Nature of American Judaism in a nutshell

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Sasha Olinick is the less-than-happily-married Herb and Emily Kester is Kia in “The Last Schwartz,” a comedy with a dark underbelly at Theater J. Photo courtesy of Theater J, Edlavitch DCJCC
Sasha Olinick is the less-than-happily-married Herb and Emily Kester is Kia in “The Last Schwartz,” a comedy with a dark underbelly at Theater J.
Photo courtesy of Theater J, Edlavitch DCJCC

Deborah Zoe Laufer’s comedy with a dark underbelly navigates the heights and depths of a Jewish family gathering for their father’s first yahrzeit. The play, written in 1999, makes its regional premiere in the Goldman Theater of the Edlavitch DCJCC through Oct. 2. This season opener is tautly directed by newly appointed artistic director Adam Immerwahr, who brings out the intense insularity of a family brought together to remember — and forget — the deeds and errors of their late patriarch.

Laufer’s play is pack full of zingers and comic riffs – providing many well-timed, laugh-aloud moments. There’s self-appointed boss, the oldest sister Norma, who rules the kitchen and her younger brothers, to the point of ordering them to prepare remarks for the cemetery visit.


Herb is the settled brother, less-than-happily married to Bonnie for almost a decade. Simon, the scientist, spends his time gazing into a telescope although he has been losing his sight. What could he possibly see? His odd behavior and hypersensitivity to touch or even social interaction suggests Asperger’s, but his problems are ignored by his siblings and his parents before them.

Gene (Billy Finn) is a prodigal son of sorts. The ladies’ man, he shows up late for Norma’s brisket dinner with a young, scantily clad girlfriend, Kia, in tow. As the fish-out-of-water thrust into this insular Jewish family, Kia’s presence allows the family to break the silences on some long-hidden secrets that suggest that their family was not as ideal as sister Norma would have everyone believe. Emily Kester relishes her role as the dumb blonde.

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Norma is not much of a peacemaker, but she is a tyrant when it comes to her brand of Jewish observance. She leads the kiddush over wine at dinner, runs the whole evening and organizes the schedule of the group cemetery visit. The rest of the family, she notes harshly, tosses off their culture carelessly, exhibiting neither faith nor religiosity. Barbara Pinolini’s Norma exhibits no-nonsense steeliness and no regrets.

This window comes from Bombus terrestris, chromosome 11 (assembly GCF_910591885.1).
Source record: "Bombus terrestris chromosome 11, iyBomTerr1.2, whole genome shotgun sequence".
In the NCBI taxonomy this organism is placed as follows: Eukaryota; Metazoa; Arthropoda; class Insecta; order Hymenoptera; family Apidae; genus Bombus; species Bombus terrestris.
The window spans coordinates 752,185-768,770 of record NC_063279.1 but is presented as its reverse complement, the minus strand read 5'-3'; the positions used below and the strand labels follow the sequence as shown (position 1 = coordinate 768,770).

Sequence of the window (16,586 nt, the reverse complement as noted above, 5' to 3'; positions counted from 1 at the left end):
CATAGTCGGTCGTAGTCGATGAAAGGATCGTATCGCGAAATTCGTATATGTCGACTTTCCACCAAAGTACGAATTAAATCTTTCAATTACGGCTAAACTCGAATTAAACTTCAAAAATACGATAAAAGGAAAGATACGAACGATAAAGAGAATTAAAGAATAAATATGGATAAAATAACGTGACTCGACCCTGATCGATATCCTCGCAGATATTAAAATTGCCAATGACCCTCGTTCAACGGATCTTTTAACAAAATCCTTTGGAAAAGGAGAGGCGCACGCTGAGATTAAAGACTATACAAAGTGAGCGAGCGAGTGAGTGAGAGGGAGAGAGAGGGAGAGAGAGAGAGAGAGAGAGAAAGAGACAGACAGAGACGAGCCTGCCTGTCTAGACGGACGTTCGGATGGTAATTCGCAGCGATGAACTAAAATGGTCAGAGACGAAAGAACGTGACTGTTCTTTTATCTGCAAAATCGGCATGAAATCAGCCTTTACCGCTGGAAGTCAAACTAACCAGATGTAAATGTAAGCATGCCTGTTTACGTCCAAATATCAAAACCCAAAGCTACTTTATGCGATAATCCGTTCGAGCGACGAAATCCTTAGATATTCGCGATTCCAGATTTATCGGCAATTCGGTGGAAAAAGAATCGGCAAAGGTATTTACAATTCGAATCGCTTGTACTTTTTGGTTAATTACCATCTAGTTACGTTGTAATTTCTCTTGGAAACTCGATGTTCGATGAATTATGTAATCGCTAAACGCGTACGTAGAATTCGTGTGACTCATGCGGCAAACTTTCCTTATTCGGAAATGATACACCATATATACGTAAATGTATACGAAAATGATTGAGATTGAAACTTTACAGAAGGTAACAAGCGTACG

Sasha Olinick as brother Herb has a great bombastic Jackie Gleason moment early on when he blows up about being scolded for putting his feet on the family coffee table. Wife Bonnie, played by Anne Bowles, can’t help but retell her miscarriage stories, again and again, to the objections of the rest of the family. She struggles as an outsider in this very insular family. Until Kia shows up.


Under Immerwahr’s direction, “The Last Schwartz” exhibits plenty of laughs, many focusing on bimbo Kia’s dumb questions. But the more somber undertones remain ever-present — Bonnie’s pain at her childlessness, the odd youngest sibling Simon’s physical and mental ailments, Herb’s and Bonnie’s marital discord, and even picture-perfect Norma, we learn, is divorced and estranged from her son.

And that, in a nutshell, is the present, and erstwhile nature of American Judaism: Joy is always tempered with unhappiness. Families struggle. They’re imperfect. When Norma opines: “Why aren’t we a real family?” Her brother Herb shoots back: “This is what a real family is.”

With all its hidden secrets, irredeemable past flaws and mistakes, including the legacy of a patriarch who was far from perfect and siblings who rarely agree, the Schwartzes remain indelibly tied together. Playwright Laufer suggests the family may be facing the end of its lineage, but they’re not going down without a fight. n

“The Last Schwartz,” through Oct. 2, Theater J at the Edlavitch DCJCC. 1529 16th St.  NW, Washington. Tickets from $47.25. Visit edcjcc.org.

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